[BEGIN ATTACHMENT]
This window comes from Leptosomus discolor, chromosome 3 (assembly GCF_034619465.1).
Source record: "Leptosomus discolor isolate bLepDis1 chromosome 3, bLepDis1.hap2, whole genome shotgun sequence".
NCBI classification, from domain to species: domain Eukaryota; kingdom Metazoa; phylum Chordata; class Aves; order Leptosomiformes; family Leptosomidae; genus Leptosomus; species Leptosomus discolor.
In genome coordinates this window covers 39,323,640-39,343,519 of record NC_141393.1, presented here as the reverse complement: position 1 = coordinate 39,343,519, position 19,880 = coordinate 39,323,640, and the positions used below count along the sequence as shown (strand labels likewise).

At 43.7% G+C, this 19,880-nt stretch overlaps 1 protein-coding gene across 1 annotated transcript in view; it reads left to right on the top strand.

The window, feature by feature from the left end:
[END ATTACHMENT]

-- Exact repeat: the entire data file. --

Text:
This window comes from Leptosomus discolor, chromosome 3 (assembly GCF_034619465.1).
Source record: "Leptosomus discolor isolate bLepDis1 chromosome 3, bLepDis1.hap2, whole genome shotgun sequence".
NCBI classification, from domain to species: domain Eukaryota; kingdom Metazoa; phylum Chordata; class Aves; order Leptosomiformes; family Leptosomidae; genus Leptosomus; species Leptosomus discolor.
In genome coordinates this window covers 39,323,640-39,343,519 of record NC_141393.1, presented here as the reverse complement: position 1 = coordinate 39,343,519, position 19,880 = coordinate 39,323,640, and the positions used below count along the sequence as shown (strand labels likewise).

At 43.7% G+C, this 19,880-nt stretch overlaps 1 protein-coding gene across 1 annotated transcript in view; it reads left to right on the top strand.

The window, feature by feature from the left end: